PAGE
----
Disneyland isn’t known for being the scariest place on earth, but the Haunted Mansion has been its spookiest staple for decades. But how did it become the home for 999 happy haunts?
Walt Disney conceived the idea of a walkthrough “ghost house” before Disneyland was even created. In the mid-1950s, he approached Disney Imagineer Ken Anderson and artist/Imagineer Harper Goff to create concepts for the attraction. Goff was also a major contributor to the Walt Disney Company after meeting Walt Disney when they were both looking to purchase the same model train.
One of Goff’s major roles was art director on 20,000 Leagues Under the Sea. Within the Haunted Mansion’s ballroom scene, you can actually spot a spooky apparition playing the same pipe organ that Captain Nemo plays in the film .
The captain plays a mean waltz.
At this point, Disneyland had opened to the public with much success, but the Haunted Mansion remained unfinished.
Most of the concept art featured dilapidated houses with a rundown, abandoned feel, but Disney wasn’t a fan of a ruined building sitting in the middle of his pristine park. Imagineers wanted a decrepit mansion, to which Disney’s famous responded, “We’ll take care of the outside and let the ghosts take care of the inside.”
During the mansion’s planning stages, the structure was changed quite a few times. From a rural mid-western house to a manor atop a hill looming over Disneyland’s Main Street, the Haunted Mansion finally became an antebellum-style mansion that fit nicely with the New Orleans Square motif.
Makes you want to sip mint julips, really.
In 1963, the exterior of the mansion was complete, but the interior was still being designed. The mansion was delayed due to both story line problems and the 1964 New York World’s Fair projects Disney was working on. The attraction was previewed in a 1965 episode of Walt Disney’s Wonderful World of Color, but was still unfinished.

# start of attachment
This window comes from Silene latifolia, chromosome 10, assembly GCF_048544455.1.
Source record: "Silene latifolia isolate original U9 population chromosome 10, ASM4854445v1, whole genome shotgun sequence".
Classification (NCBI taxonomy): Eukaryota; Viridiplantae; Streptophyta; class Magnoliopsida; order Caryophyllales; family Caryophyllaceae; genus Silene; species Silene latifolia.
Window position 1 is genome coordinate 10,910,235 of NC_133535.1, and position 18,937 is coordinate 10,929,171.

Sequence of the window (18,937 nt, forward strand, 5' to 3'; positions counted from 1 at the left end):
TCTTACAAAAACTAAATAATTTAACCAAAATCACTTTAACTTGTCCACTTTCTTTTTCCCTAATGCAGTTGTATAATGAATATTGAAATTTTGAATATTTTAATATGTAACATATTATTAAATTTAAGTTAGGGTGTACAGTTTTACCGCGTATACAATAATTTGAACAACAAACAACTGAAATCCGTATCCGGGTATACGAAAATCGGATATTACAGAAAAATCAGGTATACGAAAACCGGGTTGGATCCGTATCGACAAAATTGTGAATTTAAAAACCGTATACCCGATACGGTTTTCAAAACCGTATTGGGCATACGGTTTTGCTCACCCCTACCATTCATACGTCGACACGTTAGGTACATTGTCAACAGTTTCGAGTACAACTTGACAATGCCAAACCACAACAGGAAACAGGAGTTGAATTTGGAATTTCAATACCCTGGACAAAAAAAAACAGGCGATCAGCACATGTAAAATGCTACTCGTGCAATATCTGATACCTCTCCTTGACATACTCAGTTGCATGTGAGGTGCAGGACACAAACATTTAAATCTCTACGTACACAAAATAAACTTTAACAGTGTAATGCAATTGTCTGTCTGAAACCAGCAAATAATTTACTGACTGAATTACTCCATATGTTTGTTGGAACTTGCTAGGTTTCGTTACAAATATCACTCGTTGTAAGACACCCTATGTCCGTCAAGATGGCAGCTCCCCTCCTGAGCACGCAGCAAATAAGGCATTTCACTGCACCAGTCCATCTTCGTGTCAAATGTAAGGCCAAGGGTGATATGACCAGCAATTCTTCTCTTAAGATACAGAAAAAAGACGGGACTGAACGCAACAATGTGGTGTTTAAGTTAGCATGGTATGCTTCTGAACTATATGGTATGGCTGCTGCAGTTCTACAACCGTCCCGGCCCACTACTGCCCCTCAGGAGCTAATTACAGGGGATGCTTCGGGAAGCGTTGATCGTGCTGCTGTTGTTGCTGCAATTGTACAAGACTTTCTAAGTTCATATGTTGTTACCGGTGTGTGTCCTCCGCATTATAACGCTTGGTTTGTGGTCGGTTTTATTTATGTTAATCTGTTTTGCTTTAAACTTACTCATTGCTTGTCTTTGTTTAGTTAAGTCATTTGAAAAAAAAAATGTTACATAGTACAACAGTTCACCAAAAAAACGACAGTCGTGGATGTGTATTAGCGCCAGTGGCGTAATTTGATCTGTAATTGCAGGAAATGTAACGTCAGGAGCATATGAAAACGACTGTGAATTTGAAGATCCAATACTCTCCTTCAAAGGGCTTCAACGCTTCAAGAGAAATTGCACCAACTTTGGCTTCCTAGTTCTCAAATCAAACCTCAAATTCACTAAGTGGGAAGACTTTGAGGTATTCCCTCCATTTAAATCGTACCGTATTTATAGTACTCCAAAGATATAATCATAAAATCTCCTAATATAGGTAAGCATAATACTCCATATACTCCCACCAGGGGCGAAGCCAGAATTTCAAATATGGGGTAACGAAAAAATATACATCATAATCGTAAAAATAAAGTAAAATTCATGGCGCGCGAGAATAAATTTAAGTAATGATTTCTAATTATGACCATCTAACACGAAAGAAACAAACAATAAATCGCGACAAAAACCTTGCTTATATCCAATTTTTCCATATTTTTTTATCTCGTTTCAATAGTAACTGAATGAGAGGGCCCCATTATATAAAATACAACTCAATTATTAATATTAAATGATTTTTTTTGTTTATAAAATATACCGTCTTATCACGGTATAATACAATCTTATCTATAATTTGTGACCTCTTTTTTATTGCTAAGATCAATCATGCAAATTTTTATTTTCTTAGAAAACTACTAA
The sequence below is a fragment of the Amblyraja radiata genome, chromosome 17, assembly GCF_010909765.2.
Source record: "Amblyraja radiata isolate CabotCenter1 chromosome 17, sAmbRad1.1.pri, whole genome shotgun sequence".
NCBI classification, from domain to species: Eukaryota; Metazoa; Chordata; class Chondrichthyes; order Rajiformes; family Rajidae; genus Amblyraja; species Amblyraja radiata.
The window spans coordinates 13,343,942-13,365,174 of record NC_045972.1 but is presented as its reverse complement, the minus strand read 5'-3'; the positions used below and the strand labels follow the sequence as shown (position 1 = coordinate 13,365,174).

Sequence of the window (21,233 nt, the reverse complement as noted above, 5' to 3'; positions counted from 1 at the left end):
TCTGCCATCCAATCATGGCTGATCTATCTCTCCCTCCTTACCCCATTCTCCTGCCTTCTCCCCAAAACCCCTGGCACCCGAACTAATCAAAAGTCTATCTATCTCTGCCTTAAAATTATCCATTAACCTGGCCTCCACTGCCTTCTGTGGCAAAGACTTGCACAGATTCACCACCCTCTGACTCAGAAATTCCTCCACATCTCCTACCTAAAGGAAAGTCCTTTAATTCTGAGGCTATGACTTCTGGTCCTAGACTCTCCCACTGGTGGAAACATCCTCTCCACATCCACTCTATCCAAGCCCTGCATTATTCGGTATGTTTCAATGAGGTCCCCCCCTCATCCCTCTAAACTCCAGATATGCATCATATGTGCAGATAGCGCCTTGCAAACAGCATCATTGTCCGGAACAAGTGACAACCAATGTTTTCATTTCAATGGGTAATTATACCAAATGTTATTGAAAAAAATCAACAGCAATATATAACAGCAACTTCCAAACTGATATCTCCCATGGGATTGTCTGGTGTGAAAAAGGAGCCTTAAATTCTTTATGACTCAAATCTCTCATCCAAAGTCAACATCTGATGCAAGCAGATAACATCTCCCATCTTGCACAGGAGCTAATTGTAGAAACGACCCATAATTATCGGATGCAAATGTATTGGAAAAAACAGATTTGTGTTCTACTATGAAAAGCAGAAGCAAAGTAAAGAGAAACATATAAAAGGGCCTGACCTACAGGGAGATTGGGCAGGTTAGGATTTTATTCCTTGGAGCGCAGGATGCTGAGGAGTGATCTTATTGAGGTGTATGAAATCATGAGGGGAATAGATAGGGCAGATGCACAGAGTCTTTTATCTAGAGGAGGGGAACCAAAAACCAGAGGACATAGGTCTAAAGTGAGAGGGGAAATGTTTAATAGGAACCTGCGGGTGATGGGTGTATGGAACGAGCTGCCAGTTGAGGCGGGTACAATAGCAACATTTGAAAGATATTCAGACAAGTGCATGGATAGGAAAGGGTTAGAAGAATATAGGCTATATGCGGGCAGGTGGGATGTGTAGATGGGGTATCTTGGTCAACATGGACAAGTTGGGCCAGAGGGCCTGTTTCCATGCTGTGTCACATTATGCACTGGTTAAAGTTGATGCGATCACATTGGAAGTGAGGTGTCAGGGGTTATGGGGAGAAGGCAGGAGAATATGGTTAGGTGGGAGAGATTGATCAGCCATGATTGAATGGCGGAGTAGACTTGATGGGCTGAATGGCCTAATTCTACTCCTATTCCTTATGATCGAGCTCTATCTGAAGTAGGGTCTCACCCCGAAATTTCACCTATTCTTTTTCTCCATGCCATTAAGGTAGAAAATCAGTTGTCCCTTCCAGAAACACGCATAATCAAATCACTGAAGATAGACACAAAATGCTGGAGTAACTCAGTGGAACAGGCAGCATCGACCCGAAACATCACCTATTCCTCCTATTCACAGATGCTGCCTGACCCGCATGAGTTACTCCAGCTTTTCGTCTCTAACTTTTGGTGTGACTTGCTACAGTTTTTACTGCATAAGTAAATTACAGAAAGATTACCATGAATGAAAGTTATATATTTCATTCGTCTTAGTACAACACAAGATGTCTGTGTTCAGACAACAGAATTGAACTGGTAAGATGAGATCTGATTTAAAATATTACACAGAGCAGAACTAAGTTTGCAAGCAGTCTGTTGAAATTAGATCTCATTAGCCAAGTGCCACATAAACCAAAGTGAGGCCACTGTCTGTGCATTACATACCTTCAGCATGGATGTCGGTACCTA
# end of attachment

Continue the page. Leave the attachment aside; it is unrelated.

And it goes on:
Even after Disney’s death on Dec. 15, 1966, the Haunted Mansion was still incomplete. A portion of the mansion labeled the “Museum of the Weird” was designed by Imagineers Rolly Crump and Yale Gracey, but was ultimately cut from the final attraction. Although concepts from the museum — chairs with faces, for one — made it into the final mansion, the aforementioned ghostly organist, séance chamber, busts, and portraits ultimately won out.
At the same time as the museum segment was scrapped, the attraction was changed from a walkthrough to incorporate an omni-mover. This was fit with the “doom buggies” we see in the Haunted Mansion (and many other Disney Park attractions) today.
Why walk when you can ride?
In the summer of 1969, the Haunted Mansion finally opened its doors, and remained almost completely unchanged since — with exception of The Nightmare Before Christmas overlay that transforms the mansion from just before Halloween to just after the New Year, a tradition since 2001.
The final attraction featured many famous illusions and special effects like the stretching room with the disappearing ceiling, the floating candelabra, and the ballroom filled with ghostly figures dancing and partying.
Of course, the Hatbox Ghost needs a mention as well: he’s an animatronic that appeared in the original Haunted Mansion’s attic scene. It became obvious during the preview nights in 1969 that the visual effect of the ghost’s head disappearing from his shoulders and reappearing in the hatbox was not working.
Real scares require trial and error.
According to Imagineer Chris Merritt, the effect didn’t work because of the illusion’s distance from the doom buggies, so the Hatbox Ghost was soon removed. Even though he was only ever seen by a select few, a photo of the character is seen during the hallway sequence, and in 2009 he appeared in art and souvenirs for the Haunted Mansion’s 40th anniversary.
The Hatbox Ghost became something of a white whale for Disneyland fans, so in April of 2015, Disney confirmed that the Hatbox Ghost would return the next month, just in time for the 60th anniversary of Disneyland. The Hatbox Ghost stands out among the much older special effects, but it’s fascinating to see the animatronic return after 46 years of absence.
Hopefully this shed some light on one of Disneyland’s most beloved attractions. The list of mysteries surrounding the Haunted Mansion is endless, so feel free to share your own nightmarish knowledge in the comments below!
Article by contributor JJBSterling.